Monoamine oxidase inhibitors (MAOIs) are used to treat panic disorder and social phobia. They work by increasing the amount of certain neurotransmitters that regulate mood.
MAOIs approved by the FDA to treat depression but used off-label for anxiety include:
Like tricyclics, MAOIs are older drugs that cause more side effects than newer drugs. MAOIs also come with certain restrictions. For instance, if you take an MAOI, you can’t eat certain foods, such as cheese and red wine. You also can’t take certain medications, including SSRIs, some birth control pills, pain relievers such as acetaminophen and ibuprofen, cold and allergy medications, and herbal supplements. Using an MAOI with these foods or medications can dangerously increase your blood pressure and cause other potentially life-threatening side effects.
Beta-blockers are most often used to treat heart conditions. They’re also used off-label to help relieve the physical symptoms of anxiety, especially in social anxiety disorder.
Your doctor may prescribe a beta-blocker such as propranolol (Inderal) to help reduce your anxiety symptoms in stressful situations, such as attending a party or giving a speech.
Talk with your doctor
A medical doctor or mental health professional can help you find the best course of treatment for your anxiety disorder. Proper treatment will likely include psychotherapy and medication.
Be sure to follow your doctor’s instructions when taking anxiety medications, and let your doctor know about any side effects you have. Also, be sure to ask your doctor any questions you have about your condition or your treatment, such as:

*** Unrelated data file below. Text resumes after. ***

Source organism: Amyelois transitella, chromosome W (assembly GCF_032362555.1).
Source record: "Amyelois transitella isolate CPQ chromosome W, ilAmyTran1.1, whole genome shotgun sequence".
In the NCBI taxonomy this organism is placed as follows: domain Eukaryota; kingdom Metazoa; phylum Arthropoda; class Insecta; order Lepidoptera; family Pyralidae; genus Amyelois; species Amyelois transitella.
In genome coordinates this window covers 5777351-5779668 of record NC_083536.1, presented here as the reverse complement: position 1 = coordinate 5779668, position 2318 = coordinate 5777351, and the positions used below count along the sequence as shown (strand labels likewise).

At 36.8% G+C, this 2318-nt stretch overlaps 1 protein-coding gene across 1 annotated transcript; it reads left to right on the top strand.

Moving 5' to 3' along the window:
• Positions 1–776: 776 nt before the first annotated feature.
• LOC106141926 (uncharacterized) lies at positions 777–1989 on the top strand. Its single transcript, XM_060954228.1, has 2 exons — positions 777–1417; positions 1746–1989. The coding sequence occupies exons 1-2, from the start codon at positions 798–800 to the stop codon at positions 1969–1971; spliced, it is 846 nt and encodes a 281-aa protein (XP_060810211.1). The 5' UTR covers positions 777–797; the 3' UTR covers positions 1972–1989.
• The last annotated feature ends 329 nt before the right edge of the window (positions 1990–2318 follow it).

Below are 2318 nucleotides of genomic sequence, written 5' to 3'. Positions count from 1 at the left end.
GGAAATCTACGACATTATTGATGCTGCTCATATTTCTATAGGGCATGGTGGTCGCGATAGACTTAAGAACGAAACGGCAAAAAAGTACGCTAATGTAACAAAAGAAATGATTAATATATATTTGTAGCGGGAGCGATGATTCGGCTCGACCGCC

- What side effects could I have from this medication?
- How long will it take to start working?
- Does this medication interact with any other drugs I’m taking?
- Can you refer me to a psychotherapist?
- Could exercise help relieve my anxiety symptoms?
How can psychotherapy help relieve my anxiety?
Cognitive behavioral therapy (CBT) is the form of psychotherapy used most often in treating anxiety disorders. CBT helps you change your thought patterns and your reactions to situations that cause anxiety. It’s usually a short-term therapy involving 10 to 20 visits with a therapist over a number of weeks. During these visits, you learn to understand your outlook on life and gain control of your thoughts. You will learn to avoid thinking that minor problems are going to become major problems, to recognize and replace the thoughts that cause you anxiety and panic, and to manage your stress and relax when symptoms occur.
Therapy may also involve desensitization. This process can make you less sensitive to the things you fear. For instance, if you’re obsessed with germs, your therapist might encourage you to get your hands dirty and not wash them right away. Gradually, as you begin to see that nothing bad happens, you’ll be able to go for longer periods without washing your hands with decreased anxiety.Healthline Medical TeamAnswers represent the opinions of our medical experts. All content is strictly informational and should not be considered medical advice.